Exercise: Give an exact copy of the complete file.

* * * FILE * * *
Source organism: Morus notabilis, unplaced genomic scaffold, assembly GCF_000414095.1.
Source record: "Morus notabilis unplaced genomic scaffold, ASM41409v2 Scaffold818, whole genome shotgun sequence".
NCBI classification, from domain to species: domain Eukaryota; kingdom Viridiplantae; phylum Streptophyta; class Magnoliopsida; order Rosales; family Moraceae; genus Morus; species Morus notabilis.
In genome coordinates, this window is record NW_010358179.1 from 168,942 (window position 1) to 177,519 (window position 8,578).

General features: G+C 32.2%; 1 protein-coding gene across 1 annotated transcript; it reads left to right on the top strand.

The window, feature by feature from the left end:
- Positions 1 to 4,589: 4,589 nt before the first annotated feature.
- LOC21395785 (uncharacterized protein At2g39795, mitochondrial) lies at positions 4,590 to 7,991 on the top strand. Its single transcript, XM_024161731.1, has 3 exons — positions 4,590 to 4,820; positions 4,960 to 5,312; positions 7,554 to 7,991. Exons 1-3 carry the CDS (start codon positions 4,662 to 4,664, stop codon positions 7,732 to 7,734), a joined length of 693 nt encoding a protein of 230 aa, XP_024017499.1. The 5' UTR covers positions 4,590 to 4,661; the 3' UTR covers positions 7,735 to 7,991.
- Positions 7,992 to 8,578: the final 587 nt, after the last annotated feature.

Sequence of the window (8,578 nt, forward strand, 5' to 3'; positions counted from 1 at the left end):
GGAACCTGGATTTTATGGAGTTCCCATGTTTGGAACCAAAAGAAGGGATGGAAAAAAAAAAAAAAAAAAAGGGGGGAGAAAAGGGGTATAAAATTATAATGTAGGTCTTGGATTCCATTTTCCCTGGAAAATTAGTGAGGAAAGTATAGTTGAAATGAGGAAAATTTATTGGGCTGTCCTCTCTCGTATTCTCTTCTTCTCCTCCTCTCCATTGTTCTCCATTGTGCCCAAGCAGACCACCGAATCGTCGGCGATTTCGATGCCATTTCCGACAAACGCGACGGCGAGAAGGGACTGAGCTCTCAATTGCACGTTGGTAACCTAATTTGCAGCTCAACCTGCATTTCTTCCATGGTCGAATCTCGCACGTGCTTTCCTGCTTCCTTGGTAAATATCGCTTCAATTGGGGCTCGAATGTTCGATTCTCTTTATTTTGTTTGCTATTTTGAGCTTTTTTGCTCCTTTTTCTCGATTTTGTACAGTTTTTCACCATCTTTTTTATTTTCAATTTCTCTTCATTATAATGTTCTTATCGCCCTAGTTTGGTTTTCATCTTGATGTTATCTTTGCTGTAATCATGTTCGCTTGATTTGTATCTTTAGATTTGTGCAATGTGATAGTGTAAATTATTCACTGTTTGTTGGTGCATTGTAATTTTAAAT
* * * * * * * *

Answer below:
Source organism: Morus notabilis, unplaced genomic scaffold, assembly GCF_000414095.1.
Source record: "Morus notabilis unplaced genomic scaffold, ASM41409v2 Scaffold818, whole genome shotgun sequence".
NCBI classification, from domain to species: domain Eukaryota; kingdom Viridiplantae; phylum Streptophyta; class Magnoliopsida; order Rosales; family Moraceae; genus Morus; species Morus notabilis.
In genome coordinates, this window is record NW_010358179.1 from 168,942 (window position 1) to 177,519 (window position 8,578).

General features: G+C 32.2%; 1 protein-coding gene across 1 annotated transcript; it reads left to right on the top strand.

The window, feature by feature from the left end:
- Positions 1 to 4,589: 4,589 nt before the first annotated feature.
- LOC21395785 (uncharacterized protein At2g39795, mitochondrial) lies at positions 4,590 to 7,991 on the top strand. Its single transcript, XM_024161731.1, has 3 exons — positions 4,590 to 4,820; positions 4,960 to 5,312; positions 7,554 to 7,991. Exons 1-3 carry the CDS (start codon positions 4,662 to 4,664, stop codon positions 7,732 to 7,734), a joined length of 693 nt encoding a protein of 230 aa, XP_024017499.1. The 5' UTR covers positions 4,590 to 4,661; the 3' UTR covers positions 7,735 to 7,991.
- Positions 7,992 to 8,578: the final 587 nt, after the last annotated feature.

Sequence of the window (8,578 nt, forward strand, 5' to 3'; positions counted from 1 at the left end):
GGAACCTGGATTTTATGGAGTTCCCATGTTTGGAACCAAAAGAAGGGATGGAAAAAAAAAAAAAAAAAAAGGGGGGAGAAAAGGGGTATAAAATTATAATGTAGGTCTTGGATTCCATTTTCCCTGGAAAATTAGTGAGGAAAGTATAGTTGAAATGAGGAAAATTTATTGGGCTGTCCTCTCTCGTATTCTCTTCTTCTCCTCCTCTCCATTGTTCTCCATTGTGCCCAAGCAGACCACCGAATCGTCGGCGATTTCGATGCCATTTCCGACAAACGCGACGGCGAGAAGGGACTGAGCTCTCAATTGCACGTTGGTAACCTAATTTGCAGCTCAACCTGCATTTCTTCCATGGTCGAATCTCGCACGTGCTTTCCTGCTTCCTTGGTAAATATCGCTTCAATTGGGGCTCGAATGTTCGATTCTCTTTATTTTGTTTGCTATTTTGAGCTTTTTTGCTCCTTTTTCTCGATTTTGTACAGTTTTTCACCATCTTTTTTATTTTCAATTTCTCTTCATTATAATGTTCTTATCGCCCTAGTTTGGTTTTCATCTTGATGTTATCTTTGCTGTAATCATGTTCGCTTGATTTGTATCTTTAGATTTGTGCAATGTGATAGTGTAAATTATTCACTGTTTGTTGGTGCATTGTAATTTTAAAT